Emma Chapter 47
Emma's thoughts are of Harriet, and her blame is on herself and Frank Churchill. She had encouraged Harriet, and had not been a good friend to her. She had also been a poor friend to Jane Fairfax. Realizing that she was probably seen as a rival, Emma could better understand why her offers of aid were spurned. She readies herself to tell Harriet, but when her friend arrives at Hartfield, she already knows the news. Emma is surprised to see her in such a good mood, surprised and confused just the right amount. She soon learns that this is because Harriet never cared for Frank Churchill; her attentions are focused on a far superior man--Mr. George Knightley! Harriet thought Emma's words of encouragement were in regards to Mr. Knightley, not Frank Churchill, and Harriet had taken them seriously. When Emma spoke about heroes, she meant Mr. Churchill and the gypsies; Harriet had in mind Mr. Knightley's kind behavior at the dance. The young woman is hopeful that the match, though difficult, will occur. At Harriet's claim of having Mr. Knightley's affections, Emma is troubled: "It darted through her with the speed of an arrow that Mr. Knightley must marry no one but herself!" Chapter 47, pg. 375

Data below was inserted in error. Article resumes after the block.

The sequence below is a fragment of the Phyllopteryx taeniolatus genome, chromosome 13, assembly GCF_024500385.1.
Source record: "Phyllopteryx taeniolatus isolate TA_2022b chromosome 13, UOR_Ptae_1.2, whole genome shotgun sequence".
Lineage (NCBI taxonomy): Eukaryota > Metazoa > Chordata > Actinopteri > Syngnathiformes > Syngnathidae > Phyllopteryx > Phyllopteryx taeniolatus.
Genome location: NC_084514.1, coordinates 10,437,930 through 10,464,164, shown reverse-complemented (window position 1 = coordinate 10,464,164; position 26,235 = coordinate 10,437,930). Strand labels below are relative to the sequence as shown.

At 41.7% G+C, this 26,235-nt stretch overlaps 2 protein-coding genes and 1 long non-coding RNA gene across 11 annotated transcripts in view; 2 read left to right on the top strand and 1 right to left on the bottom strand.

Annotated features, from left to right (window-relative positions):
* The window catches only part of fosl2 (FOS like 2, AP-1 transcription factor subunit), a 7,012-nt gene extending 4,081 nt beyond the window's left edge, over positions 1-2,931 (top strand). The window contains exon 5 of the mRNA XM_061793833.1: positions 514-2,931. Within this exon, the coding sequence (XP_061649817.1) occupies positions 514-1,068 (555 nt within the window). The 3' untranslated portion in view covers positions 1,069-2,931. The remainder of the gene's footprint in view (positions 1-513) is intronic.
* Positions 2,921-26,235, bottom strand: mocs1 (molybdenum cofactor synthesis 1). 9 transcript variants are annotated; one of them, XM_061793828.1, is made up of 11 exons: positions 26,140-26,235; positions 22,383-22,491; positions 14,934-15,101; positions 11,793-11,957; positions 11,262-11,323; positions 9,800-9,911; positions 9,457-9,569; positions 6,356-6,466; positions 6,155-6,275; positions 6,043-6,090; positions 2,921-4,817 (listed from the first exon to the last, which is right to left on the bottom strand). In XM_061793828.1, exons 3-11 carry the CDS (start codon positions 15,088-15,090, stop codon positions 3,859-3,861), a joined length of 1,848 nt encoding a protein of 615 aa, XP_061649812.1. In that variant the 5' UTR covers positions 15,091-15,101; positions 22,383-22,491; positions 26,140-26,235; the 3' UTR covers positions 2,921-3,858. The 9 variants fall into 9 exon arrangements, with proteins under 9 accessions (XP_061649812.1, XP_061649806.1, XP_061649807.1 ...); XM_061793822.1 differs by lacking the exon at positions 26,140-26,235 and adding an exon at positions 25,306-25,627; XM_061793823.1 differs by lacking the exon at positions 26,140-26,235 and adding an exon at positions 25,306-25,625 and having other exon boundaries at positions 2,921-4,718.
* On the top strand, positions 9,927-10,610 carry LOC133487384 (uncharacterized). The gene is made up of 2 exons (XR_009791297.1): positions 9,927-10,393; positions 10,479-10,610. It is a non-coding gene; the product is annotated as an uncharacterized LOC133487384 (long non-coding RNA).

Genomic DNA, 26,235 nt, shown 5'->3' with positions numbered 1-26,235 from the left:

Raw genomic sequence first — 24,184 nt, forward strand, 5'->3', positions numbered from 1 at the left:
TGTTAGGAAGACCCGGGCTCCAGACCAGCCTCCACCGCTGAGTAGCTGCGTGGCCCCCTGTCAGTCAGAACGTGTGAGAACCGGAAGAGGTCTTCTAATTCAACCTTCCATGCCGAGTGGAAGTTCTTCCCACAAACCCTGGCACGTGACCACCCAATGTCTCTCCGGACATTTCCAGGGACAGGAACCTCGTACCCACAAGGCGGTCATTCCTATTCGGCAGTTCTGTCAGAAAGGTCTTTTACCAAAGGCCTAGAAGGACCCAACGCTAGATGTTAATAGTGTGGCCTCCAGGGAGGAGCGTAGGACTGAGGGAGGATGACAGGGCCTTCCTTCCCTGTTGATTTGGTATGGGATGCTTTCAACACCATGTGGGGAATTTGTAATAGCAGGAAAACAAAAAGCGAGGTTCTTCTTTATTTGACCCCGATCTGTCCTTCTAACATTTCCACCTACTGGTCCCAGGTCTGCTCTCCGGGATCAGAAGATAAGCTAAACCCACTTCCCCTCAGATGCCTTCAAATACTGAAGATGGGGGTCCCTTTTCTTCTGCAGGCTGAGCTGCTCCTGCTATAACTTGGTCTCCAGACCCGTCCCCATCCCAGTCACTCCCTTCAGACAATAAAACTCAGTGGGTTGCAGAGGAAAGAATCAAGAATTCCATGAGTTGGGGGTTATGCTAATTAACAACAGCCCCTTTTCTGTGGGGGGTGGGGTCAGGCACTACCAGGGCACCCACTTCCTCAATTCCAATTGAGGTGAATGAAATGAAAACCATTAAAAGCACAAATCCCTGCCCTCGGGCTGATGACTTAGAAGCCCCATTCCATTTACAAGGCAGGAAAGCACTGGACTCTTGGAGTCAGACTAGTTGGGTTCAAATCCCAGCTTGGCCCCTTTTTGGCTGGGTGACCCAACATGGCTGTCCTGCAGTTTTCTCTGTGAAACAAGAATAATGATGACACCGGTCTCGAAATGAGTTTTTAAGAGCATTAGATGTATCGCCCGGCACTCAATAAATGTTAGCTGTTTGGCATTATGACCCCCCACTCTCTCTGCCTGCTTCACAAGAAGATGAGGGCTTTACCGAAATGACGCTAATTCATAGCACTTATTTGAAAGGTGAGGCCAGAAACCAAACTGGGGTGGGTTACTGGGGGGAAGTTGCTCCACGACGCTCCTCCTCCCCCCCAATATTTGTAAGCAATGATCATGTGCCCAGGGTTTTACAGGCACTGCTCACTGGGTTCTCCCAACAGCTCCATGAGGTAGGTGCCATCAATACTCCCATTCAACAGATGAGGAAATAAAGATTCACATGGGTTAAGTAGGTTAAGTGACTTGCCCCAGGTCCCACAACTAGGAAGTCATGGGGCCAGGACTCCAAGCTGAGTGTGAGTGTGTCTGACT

Harriet's proof was the two dances, their removed walk at Donwell, in which Mr. Knightley seemed interested in her affections, and finally an intimate conversation of the day before. Emma was in a state of confusion. She was unsure when exactly she came to love Mr. Knightley, but she knew she did now. She hated herself for thinking she knew everyone's hearts, and she regretted all the pain she had caused and was still likely to. She saw clearly that everything was her fault--she brought Harriet and Mr. Knightley together, and she encouraged Harriet. If she had only let her friend marry the proper man, Mr. Martin, all could have been averted.